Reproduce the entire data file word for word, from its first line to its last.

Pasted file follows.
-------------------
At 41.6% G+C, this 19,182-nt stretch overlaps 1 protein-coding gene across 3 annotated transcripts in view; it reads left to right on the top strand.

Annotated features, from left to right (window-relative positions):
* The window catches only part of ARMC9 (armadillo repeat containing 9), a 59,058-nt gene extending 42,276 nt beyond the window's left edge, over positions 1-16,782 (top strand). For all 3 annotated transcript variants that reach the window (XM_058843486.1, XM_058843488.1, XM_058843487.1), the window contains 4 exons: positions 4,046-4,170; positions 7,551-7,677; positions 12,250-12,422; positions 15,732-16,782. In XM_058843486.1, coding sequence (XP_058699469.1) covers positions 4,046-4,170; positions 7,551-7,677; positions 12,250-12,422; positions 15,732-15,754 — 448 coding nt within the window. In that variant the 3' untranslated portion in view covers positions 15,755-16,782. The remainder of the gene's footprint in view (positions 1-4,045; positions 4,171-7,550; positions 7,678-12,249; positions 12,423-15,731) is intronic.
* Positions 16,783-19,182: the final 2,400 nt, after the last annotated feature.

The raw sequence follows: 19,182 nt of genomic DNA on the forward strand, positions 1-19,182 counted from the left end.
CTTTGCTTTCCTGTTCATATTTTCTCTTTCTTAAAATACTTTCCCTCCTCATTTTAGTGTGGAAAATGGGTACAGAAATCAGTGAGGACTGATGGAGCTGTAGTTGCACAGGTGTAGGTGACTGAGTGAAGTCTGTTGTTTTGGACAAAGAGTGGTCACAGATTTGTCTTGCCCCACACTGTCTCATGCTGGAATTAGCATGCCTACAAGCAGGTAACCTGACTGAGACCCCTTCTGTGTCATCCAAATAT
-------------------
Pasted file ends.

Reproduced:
At 41.6% G+C, this 19,182-nt stretch overlaps 1 protein-coding gene across 3 annotated transcripts in view; it reads left to right on the top strand.

Annotated features, from left to right (window-relative positions):
* The window catches only part of ARMC9 (armadillo repeat containing 9), a 59,058-nt gene extending 42,276 nt beyond the window's left edge, over positions 1-16,782 (top strand). For all 3 annotated transcript variants that reach the window (XM_058843486.1, XM_058843488.1, XM_058843487.1), the window contains 4 exons: positions 4,046-4,170; positions 7,551-7,677; positions 12,250-12,422; positions 15,732-16,782. In XM_058843486.1, coding sequence (XP_058699469.1) covers positions 4,046-4,170; positions 7,551-7,677; positions 12,250-12,422; positions 15,732-15,754 — 448 coding nt within the window. In that variant the 3' untranslated portion in view covers positions 15,755-16,782. The remainder of the gene's footprint in view (positions 1-4,045; positions 4,171-7,550; positions 7,678-12,249; positions 12,423-15,731) is intronic.
* Positions 16,783-19,182: the final 2,400 nt, after the last annotated feature.

The raw sequence follows: 19,182 nt of genomic DNA on the forward strand, positions 1-19,182 counted from the left end.
CTTTGCTTTCCTGTTCATATTTTCTCTTTCTTAAAATACTTTCCCTCCTCATTTTAGTGTGGAAAATGGGTACAGAAATCAGTGAGGACTGATGGAGCTGTAGTTGCACAGGTGTAGGTGACTGAGTGAAGTCTGTTGTTTTGGACAAAGAGTGGTCACAGATTTGTCTTGCCCCACACTGTCTCATGCTGGAATTAGCATGCCTACAAGCAGGTAACCTGACTGAGACCCCTTCTGTGTCATCCAAATAT